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FTP is crusty and mostly dead, right? AWS just started supporting it anyway

Somebody’s got to help you run legacy apps with dignity

AWS has just launched a cloudy FTP service.

Yes, that FTP – the File Transfer Protocol that’s being burned out of Firefox and Chrome and dumped by the likes of Debian because it is insecure, crusty, and just not very fashionable.

So why is AWS offering it as-a-service?

The company’s explanation for the new service is that “Some software archiving and scientific research applications use FTP to distribute software artifacts or public datasets [and] cannot switch from FTP or FTPS to SFTP because this requires changing existing applications and processes – especially those involving third-parties – and is often impractical or infeasible.”

The Register thinks that translates as “Good luck fixing or replacing your legacy apps dependent on FTP. So let us run it for you! And if that gives you another reason to consider our cloud, be our guest!”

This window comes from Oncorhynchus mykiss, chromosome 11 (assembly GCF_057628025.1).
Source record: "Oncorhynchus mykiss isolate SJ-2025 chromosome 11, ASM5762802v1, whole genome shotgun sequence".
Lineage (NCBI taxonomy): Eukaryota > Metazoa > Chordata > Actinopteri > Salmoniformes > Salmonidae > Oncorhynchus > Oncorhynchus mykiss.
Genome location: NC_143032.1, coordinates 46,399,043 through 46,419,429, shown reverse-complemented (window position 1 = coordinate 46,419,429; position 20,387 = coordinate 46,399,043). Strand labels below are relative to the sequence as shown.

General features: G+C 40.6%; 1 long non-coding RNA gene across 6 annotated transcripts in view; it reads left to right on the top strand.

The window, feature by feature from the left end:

AWS’ cloudy FTP servers will only operate within a user’s virtual private cloud, with FTPS an option for access from the public internet.

Speaking of FTPS, that’s also new to AWS as of last week and arrived at the same time as FTP support.

But the company has since 2018 offered data transfers in and out of S3 using the Secure File Transfer Protocol (SFTP), an extension of SSH.

Amazon's FTP, FTPS and SFTP services have now all been collectively branded the “AWS Transfer Family”. Which sounds like the happiest and most interesting family ever and is available in most AWS regions and is available in most of the cloud cavalier’s regions, with a few exceptions across Asia, South Africa and Bahrain! ®

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